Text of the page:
But it is not just countries that have been and continue to be interested in biological agents. There is well founded concern that terrorist and other groups have an interest in developing or gaining access to biological agents to further their cause. In the 1980s and 1990s, issues-motivated groups developed or gained access to biological agents with the intention of doing harm. In 1984, there was an attempt by a religious cult located in Oregon in the United States, known as the Rajneeshees, to influence local election results. They used salmonella[2] to contaminate doorknobs and food at the local supermarket, as well as salad bars in 11 restaurants, with the intention of incapacitating voters in Oregon. Their actions caused more than 750 people to fall ill.

In the 1990s, the Japanese cult Aum Shinrikyo successfully produced botulinum toxin[3] which attacks the nervous system, as well as anthrax spores, and the group showed interest in pathogens such as cholera[4] bacteria. However, because the group lacked the technical expertise to develop an adequate delivery system, it resorted to dispersing the chemical sarin gas in the Tokyo subway, killing 13 people, severely injuring 50 and causing temporary vision problems for nearly 1,000 others.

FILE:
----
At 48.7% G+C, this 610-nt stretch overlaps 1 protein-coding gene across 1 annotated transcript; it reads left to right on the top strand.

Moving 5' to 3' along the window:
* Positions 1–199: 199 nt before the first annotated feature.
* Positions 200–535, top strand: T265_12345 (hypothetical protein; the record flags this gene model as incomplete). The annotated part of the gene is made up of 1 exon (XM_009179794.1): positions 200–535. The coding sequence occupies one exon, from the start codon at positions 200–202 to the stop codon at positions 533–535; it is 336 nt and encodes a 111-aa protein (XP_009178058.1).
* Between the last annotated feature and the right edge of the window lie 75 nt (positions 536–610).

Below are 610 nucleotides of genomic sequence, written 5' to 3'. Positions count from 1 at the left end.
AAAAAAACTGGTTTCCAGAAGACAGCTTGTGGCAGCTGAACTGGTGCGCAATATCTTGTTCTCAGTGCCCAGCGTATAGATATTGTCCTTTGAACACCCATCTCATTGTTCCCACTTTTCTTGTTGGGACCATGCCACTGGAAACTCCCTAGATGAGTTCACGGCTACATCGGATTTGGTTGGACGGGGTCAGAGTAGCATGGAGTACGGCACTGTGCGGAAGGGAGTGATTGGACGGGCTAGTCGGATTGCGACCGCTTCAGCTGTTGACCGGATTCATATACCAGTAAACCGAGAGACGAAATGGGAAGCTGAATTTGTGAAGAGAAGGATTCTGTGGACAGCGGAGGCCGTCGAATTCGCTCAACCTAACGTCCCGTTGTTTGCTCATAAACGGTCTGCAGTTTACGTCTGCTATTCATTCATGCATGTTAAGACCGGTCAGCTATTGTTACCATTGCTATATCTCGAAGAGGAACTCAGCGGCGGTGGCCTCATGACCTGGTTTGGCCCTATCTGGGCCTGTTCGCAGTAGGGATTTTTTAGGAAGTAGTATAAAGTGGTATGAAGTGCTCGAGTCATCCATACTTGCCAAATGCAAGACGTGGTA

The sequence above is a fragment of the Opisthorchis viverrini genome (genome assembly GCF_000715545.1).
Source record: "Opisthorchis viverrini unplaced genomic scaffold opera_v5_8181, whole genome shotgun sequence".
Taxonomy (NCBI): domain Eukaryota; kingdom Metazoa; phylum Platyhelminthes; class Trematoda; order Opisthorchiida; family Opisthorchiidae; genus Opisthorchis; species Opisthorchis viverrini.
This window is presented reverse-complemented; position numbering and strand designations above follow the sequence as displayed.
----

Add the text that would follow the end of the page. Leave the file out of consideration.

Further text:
The 21st Century opened with terrorist attacks and anthrax letters sent through the US postal service. While the letters resulted in only five deaths and 17 cases of inhalation, the action generated a high level of anxiety and insecurity. More than 750 hoax letters claiming to contain anthrax were sent worldwide in October and November 2001. In addition to widespread concern throughout the US, the letters had the effect of causing the US Congressional sessions to be suspended and the US Supreme Court to be evacuated. Globally, countries implemented bio-security measures, including precautionary mail-room handling practices.